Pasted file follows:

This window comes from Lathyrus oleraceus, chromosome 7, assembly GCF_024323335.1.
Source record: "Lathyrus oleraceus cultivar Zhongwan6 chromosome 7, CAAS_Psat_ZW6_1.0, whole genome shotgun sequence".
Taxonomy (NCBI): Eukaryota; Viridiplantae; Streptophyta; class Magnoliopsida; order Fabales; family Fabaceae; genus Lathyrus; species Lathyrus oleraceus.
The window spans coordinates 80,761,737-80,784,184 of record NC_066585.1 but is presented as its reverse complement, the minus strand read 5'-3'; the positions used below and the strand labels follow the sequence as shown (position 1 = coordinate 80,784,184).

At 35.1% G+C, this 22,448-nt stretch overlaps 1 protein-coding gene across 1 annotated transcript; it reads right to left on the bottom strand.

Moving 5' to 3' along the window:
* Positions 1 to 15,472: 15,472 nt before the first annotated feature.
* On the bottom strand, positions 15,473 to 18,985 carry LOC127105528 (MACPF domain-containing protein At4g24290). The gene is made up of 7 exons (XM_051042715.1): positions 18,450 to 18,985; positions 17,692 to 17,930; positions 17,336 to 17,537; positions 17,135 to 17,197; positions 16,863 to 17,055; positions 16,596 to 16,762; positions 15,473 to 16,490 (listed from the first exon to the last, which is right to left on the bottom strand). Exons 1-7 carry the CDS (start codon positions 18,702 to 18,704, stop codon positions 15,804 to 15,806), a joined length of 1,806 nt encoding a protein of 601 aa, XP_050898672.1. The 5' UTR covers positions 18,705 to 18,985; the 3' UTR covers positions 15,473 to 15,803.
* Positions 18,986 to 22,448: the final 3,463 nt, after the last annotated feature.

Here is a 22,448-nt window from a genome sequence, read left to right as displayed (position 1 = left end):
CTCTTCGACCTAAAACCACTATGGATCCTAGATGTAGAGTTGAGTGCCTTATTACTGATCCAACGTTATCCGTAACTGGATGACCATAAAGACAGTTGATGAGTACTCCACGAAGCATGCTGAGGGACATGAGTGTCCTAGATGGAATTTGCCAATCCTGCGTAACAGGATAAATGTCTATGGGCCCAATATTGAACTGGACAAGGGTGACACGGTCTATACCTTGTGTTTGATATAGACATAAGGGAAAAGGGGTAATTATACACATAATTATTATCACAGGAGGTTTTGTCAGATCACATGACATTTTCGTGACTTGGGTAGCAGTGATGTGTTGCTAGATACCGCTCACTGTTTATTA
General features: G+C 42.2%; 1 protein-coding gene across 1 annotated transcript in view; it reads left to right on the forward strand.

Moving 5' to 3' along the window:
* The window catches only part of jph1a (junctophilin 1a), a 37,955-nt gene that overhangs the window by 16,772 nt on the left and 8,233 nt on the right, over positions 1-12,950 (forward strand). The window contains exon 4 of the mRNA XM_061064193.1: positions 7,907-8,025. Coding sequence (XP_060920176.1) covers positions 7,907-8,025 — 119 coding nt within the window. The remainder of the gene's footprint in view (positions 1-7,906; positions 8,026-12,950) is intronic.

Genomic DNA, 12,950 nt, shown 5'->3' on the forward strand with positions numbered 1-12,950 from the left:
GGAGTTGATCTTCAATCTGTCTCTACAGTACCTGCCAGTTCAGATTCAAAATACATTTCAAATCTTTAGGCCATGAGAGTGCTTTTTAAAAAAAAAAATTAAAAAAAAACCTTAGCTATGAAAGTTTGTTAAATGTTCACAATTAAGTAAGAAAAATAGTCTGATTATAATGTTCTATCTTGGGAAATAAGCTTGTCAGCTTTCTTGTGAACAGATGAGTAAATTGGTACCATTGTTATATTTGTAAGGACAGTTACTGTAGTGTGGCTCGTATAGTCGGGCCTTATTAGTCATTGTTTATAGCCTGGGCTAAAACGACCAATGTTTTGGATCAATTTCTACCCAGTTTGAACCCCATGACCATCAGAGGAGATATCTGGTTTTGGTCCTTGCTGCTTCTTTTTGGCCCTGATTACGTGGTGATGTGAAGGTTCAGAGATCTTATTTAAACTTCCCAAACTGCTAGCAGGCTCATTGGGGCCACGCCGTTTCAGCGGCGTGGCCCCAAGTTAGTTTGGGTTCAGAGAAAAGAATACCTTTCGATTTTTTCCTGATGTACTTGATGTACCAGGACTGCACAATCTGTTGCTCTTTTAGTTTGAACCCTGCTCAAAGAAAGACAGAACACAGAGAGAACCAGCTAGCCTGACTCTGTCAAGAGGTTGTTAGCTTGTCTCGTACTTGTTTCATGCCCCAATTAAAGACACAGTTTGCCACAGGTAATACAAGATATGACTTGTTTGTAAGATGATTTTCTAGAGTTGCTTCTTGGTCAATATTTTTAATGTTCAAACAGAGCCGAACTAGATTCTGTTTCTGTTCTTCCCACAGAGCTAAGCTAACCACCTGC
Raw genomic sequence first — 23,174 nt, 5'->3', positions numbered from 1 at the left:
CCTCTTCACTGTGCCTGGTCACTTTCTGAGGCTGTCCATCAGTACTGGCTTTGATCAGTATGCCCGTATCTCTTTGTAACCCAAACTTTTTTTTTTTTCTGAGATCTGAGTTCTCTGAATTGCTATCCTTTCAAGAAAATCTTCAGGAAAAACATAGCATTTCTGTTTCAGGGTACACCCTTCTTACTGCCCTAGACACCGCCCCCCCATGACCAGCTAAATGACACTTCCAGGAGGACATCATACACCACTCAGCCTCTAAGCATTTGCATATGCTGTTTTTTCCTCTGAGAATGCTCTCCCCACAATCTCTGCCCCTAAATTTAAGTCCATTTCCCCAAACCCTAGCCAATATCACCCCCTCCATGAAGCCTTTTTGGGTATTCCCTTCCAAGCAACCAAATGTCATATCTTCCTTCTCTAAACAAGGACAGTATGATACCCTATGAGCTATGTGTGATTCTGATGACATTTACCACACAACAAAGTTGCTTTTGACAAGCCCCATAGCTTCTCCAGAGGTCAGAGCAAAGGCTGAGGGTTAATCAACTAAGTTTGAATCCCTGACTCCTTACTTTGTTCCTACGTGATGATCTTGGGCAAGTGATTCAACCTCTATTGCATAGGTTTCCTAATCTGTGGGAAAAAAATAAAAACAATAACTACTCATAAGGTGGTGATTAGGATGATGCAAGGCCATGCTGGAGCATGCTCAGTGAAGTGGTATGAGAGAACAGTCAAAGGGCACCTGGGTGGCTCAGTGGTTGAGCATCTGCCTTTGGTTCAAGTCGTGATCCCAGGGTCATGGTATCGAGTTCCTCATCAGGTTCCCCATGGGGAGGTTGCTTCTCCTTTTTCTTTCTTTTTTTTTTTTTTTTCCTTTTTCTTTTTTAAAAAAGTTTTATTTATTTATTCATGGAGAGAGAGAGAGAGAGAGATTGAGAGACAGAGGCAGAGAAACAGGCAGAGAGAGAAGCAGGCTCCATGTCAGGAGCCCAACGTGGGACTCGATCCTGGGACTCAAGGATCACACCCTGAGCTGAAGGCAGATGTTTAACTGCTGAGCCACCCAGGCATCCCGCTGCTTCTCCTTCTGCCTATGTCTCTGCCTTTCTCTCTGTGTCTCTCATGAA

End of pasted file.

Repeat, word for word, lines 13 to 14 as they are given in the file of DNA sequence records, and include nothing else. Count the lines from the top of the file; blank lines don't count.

Moving 5' to 3' along the window:
* The window catches only part of jph1a (junctophilin 1a), a 37,955-nt gene that overhangs the window by 16,772 nt on the left and 8,233 nt on the right, over positions 1-12,950 (forward strand). The window contains exon 4 of the mRNA XM_061064193.1: positions 7,907-8,025. Coding sequence (XP_060920176.1) covers positions 7,907-8,025 — 119 coding nt within the window. The remainder of the gene's footprint in view (positions 1-7,906; positions 8,026-12,950) is intronic.